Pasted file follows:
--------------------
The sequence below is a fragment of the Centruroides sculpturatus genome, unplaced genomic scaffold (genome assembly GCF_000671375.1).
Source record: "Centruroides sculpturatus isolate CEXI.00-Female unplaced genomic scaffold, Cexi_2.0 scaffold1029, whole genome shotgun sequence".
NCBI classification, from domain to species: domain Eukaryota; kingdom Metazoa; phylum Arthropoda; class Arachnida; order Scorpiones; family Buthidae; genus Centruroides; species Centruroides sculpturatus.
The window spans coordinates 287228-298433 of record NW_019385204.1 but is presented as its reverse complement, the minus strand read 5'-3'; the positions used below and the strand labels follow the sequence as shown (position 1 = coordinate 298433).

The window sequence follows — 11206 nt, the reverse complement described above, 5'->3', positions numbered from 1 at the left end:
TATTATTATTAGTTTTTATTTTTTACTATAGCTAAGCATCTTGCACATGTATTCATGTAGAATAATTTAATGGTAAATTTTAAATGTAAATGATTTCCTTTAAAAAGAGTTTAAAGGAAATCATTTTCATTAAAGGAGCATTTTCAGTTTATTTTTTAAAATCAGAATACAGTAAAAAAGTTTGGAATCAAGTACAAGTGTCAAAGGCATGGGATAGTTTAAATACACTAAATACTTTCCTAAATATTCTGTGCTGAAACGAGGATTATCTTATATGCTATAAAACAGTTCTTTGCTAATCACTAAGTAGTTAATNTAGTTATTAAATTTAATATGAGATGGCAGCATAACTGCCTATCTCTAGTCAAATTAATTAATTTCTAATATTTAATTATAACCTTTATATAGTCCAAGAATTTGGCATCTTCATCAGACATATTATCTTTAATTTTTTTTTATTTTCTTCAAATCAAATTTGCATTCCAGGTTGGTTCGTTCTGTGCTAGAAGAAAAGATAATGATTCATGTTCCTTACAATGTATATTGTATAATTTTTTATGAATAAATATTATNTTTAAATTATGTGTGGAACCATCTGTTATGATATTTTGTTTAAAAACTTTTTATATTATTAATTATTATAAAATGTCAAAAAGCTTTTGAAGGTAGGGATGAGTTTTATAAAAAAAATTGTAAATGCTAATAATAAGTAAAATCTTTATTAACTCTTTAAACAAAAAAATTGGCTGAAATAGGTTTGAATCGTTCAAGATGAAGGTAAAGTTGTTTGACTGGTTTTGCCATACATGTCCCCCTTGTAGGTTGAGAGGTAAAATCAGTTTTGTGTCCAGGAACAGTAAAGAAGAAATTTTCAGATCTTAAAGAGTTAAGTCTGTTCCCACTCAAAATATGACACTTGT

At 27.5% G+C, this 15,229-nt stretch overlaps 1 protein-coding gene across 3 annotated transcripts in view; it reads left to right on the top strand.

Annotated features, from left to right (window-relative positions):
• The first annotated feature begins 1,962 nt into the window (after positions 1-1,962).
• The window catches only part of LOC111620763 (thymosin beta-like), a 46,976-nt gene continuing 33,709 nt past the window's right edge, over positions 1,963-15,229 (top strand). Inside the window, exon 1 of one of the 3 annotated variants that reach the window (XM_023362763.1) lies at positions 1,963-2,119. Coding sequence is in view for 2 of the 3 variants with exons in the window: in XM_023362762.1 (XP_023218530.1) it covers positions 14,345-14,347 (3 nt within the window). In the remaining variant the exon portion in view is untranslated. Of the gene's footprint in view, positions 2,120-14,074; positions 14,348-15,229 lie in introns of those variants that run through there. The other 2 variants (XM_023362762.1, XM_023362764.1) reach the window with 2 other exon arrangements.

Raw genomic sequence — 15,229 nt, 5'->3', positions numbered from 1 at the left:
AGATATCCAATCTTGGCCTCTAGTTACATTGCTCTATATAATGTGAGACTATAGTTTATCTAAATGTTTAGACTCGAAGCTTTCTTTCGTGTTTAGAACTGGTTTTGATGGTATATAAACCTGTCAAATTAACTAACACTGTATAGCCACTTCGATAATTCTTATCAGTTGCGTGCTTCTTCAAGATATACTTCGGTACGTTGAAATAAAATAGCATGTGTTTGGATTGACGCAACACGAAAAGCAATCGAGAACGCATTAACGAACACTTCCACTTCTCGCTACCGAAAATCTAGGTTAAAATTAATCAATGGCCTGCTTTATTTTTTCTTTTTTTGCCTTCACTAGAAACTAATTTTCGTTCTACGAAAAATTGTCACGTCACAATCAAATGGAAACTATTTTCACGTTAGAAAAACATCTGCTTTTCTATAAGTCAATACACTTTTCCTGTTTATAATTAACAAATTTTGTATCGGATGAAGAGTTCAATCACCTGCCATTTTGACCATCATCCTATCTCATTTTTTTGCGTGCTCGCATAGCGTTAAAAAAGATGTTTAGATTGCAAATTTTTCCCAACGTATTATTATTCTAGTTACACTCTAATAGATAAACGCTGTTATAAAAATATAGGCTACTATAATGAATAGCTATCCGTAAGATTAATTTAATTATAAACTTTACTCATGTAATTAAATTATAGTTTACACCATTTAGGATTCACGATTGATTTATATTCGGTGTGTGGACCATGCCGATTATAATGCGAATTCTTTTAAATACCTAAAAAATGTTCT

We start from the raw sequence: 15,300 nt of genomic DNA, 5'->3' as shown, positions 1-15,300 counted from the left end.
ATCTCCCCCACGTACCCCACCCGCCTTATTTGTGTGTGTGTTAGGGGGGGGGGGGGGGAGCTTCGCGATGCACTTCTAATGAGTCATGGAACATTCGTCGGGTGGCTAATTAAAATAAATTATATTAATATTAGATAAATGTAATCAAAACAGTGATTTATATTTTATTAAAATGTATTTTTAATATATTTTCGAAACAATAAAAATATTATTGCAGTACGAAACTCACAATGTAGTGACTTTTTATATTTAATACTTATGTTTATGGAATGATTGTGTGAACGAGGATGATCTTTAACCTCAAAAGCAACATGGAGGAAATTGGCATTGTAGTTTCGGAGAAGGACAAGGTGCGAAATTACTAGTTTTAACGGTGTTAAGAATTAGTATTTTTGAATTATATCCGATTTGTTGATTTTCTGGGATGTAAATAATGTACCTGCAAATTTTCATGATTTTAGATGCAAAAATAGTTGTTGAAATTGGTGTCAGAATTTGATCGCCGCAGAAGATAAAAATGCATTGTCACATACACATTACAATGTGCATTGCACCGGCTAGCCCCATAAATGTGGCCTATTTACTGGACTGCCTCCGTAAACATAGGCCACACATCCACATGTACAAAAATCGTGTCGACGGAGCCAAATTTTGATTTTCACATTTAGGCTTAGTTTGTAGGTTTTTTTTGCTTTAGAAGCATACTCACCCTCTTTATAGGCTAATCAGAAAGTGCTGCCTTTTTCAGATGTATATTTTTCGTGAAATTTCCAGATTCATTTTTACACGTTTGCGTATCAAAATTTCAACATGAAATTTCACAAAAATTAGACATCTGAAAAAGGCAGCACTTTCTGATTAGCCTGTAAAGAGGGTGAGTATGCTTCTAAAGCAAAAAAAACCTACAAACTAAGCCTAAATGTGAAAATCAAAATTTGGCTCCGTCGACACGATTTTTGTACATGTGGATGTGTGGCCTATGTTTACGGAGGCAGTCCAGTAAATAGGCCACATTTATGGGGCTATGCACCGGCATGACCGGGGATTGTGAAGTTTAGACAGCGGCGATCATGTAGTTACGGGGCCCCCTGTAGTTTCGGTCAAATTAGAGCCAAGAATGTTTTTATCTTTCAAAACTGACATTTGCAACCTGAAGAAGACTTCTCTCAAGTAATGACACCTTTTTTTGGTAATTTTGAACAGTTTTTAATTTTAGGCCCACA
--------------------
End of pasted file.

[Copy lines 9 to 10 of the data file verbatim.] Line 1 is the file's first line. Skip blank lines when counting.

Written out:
• The first annotated feature begins 1,962 nt into the window (after positions 1-1,962).
• The window catches only part of LOC111620763 (thymosin beta-like), a 46,976-nt gene continuing 33,709 nt past the window's right edge, over positions 1,963-15,229 (top strand). Inside the window, exon 1 of one of the 3 annotated variants that reach the window (XM_023362763.1) lies at positions 1,963-2,119. Coding sequence is in view for 2 of the 3 variants with exons in the window: in XM_023362762.1 (XP_023218530.1) it covers positions 14,345-14,347 (3 nt within the window). In the remaining variant the exon portion in view is untranslated. Of the gene's footprint in view, positions 2,120-14,074; positions 14,348-15,229 lie in introns of those variants that run through there. The other 2 variants (XM_023362762.1, XM_023362764.1) reach the window with 2 other exon arrangements.